In our sexual histories series, authors explore changing sexual mores from antiquity to today.
We often hear that we are living in a corrupting, visually saturated, consumer culture, which threatens the innocence of girlhood. But representations of young girls in the European postcard trade at the turn of the 20th century cast doubt on this notion of an ideal, more innocent past.
From the mid-1890s until the first world war, Europeans had a love affair with collecting postcards. Created in 1874, the Universal Postal Unionestablished standardised postal regulations at accessible rates for its member nations; this greatly contributed to the postcard craze. In bigger cities, cards needed just a few hours to arrive at their destinations. The world was at one’s fingertips.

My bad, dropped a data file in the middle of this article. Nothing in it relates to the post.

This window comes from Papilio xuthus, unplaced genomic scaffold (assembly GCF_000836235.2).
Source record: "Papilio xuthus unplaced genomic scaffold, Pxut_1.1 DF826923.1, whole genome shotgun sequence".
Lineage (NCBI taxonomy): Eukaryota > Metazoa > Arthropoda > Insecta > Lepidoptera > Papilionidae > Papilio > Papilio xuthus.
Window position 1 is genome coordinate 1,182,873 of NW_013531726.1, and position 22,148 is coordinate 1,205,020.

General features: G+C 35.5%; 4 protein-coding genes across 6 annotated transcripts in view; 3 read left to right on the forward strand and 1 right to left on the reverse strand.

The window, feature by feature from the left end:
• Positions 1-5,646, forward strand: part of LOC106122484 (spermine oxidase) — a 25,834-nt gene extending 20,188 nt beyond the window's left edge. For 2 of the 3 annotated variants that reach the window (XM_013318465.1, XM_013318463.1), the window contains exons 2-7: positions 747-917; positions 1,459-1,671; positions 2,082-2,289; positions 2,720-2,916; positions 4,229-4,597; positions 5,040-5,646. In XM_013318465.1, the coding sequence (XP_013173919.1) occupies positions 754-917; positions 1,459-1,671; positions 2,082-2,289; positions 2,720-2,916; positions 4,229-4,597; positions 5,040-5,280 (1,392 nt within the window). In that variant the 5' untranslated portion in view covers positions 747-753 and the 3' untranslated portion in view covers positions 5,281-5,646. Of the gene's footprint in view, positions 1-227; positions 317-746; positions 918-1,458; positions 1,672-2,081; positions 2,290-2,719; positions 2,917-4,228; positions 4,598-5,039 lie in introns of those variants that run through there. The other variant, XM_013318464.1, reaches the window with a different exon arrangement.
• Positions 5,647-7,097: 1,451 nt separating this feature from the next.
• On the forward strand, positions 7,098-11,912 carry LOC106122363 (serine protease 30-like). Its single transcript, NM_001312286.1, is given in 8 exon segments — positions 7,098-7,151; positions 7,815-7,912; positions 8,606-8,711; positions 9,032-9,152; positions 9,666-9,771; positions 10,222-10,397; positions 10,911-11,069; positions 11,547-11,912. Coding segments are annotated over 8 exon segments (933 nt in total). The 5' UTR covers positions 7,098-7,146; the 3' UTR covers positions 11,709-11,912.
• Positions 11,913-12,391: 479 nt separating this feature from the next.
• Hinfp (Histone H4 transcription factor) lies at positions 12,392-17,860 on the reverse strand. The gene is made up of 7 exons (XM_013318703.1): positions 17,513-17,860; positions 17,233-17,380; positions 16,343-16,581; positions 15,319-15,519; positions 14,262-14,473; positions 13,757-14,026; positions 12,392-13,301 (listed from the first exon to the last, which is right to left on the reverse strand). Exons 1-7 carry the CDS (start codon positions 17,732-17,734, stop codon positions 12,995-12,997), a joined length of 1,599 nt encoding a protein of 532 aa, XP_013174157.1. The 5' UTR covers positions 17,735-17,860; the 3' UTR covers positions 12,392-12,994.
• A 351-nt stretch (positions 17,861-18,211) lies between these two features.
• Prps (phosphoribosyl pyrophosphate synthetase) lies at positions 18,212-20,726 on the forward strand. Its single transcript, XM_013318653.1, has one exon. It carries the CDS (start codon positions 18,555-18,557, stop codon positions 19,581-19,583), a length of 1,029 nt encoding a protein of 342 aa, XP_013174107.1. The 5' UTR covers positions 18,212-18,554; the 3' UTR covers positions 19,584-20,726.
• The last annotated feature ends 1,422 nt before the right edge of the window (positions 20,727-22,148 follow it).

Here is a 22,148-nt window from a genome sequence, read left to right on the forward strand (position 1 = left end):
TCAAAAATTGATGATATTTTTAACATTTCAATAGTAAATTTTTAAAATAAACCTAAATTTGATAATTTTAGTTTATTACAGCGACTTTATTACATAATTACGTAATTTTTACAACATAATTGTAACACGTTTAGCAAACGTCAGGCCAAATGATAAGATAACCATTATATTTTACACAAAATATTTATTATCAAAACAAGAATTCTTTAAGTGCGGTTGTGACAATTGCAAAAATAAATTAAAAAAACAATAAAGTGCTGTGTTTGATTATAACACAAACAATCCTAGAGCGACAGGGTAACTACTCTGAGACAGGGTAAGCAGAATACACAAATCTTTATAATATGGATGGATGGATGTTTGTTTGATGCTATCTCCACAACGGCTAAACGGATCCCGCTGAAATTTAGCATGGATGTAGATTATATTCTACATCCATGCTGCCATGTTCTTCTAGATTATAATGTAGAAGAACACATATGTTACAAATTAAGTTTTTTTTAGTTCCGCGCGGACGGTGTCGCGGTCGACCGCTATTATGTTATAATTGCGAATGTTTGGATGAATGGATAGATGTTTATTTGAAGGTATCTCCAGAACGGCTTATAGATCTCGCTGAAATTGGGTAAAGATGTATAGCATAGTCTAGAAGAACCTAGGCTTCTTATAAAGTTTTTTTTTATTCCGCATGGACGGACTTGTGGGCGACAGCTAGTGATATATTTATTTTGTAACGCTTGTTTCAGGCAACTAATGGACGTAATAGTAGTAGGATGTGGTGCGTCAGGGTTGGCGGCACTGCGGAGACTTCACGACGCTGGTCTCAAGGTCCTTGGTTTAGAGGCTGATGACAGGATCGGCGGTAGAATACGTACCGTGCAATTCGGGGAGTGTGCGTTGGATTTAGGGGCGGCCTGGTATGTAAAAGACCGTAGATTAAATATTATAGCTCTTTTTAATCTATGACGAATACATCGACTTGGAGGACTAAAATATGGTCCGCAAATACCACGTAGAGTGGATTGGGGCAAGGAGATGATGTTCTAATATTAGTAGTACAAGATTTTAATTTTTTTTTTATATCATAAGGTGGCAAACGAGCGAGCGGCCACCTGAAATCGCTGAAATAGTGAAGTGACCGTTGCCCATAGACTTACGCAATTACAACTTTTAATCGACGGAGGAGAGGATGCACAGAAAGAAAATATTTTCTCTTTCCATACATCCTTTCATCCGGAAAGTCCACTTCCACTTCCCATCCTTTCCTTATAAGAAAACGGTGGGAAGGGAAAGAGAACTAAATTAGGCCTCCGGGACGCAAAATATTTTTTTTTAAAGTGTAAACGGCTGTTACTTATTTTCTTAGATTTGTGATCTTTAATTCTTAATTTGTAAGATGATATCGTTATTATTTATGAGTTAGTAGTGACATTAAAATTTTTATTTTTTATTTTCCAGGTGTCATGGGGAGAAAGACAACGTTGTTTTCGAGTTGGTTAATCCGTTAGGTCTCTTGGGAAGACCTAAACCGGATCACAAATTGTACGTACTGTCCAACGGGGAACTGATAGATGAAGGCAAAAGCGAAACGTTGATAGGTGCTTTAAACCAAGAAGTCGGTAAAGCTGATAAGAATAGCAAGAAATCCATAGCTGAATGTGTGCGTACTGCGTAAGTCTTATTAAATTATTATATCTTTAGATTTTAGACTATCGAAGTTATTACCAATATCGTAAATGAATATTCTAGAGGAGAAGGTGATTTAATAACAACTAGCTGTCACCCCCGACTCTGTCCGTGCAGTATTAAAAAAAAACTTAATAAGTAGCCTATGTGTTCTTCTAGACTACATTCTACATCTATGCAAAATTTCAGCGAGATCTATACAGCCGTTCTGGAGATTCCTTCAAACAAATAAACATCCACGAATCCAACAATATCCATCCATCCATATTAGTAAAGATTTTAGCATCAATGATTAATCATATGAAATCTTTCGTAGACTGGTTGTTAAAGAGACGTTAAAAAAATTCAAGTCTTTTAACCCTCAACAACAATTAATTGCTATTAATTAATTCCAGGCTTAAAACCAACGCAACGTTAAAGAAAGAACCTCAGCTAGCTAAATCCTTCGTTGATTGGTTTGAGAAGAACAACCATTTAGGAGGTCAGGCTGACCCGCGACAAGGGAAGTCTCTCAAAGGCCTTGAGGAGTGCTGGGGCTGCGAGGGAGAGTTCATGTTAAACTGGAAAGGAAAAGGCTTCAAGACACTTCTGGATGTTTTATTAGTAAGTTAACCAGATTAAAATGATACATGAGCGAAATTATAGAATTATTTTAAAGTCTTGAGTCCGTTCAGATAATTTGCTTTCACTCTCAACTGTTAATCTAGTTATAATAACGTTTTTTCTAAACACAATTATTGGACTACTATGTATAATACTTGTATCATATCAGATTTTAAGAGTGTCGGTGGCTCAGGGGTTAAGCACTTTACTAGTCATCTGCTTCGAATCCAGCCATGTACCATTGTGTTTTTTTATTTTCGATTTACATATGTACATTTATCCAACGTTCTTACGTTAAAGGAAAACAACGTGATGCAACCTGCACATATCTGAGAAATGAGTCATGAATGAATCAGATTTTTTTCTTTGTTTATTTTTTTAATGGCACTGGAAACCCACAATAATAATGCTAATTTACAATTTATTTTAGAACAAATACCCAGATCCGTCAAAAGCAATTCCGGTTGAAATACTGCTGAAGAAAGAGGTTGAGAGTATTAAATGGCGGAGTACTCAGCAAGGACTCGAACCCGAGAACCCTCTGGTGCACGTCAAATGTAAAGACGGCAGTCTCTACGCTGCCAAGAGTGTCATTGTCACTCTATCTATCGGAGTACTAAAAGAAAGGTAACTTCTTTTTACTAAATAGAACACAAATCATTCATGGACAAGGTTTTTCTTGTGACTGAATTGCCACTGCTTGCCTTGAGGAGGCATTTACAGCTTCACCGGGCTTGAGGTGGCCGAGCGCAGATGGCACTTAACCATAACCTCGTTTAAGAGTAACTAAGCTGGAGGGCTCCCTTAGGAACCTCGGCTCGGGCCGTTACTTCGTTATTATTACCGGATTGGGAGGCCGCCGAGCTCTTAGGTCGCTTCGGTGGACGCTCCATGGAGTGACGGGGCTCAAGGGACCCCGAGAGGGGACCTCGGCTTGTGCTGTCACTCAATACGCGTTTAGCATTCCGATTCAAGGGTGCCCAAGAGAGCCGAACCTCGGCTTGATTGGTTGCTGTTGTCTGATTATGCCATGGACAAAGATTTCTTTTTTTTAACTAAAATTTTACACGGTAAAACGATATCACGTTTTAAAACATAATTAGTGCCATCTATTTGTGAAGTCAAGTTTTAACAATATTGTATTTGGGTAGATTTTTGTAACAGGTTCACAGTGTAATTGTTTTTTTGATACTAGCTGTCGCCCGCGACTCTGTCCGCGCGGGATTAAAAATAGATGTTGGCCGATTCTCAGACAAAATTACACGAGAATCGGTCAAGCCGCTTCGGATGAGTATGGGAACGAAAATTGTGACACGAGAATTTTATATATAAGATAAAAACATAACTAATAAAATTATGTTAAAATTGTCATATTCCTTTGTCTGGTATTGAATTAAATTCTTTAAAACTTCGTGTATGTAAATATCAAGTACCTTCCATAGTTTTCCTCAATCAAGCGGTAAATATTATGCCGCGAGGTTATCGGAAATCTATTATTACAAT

Rival publishers vied for attention with collectors’ competitions, impressive exhibitions, and artistic innovations. It did not take long for alluring postcards to flourish in the light-hearted social context of the time. European publishers showed great ingenuity in avoiding local censorship. They played with the boundaries of what was socially and legally acceptable.
Yet the trend of erotic postcards did not just bring cheeky smiles and cheerful eroticism. A quick look at one Italian postcard (c. 1900) highlights more disturbing aspects. Elevated on a pedestal, a pre-pubescent model is the privileged object of our gaze. Side lightings magnify her blond mane, and sculpt her flawless skin. A neutral backdrop focuses the attention on her statuesque body. This little goddess is a work of art.Read more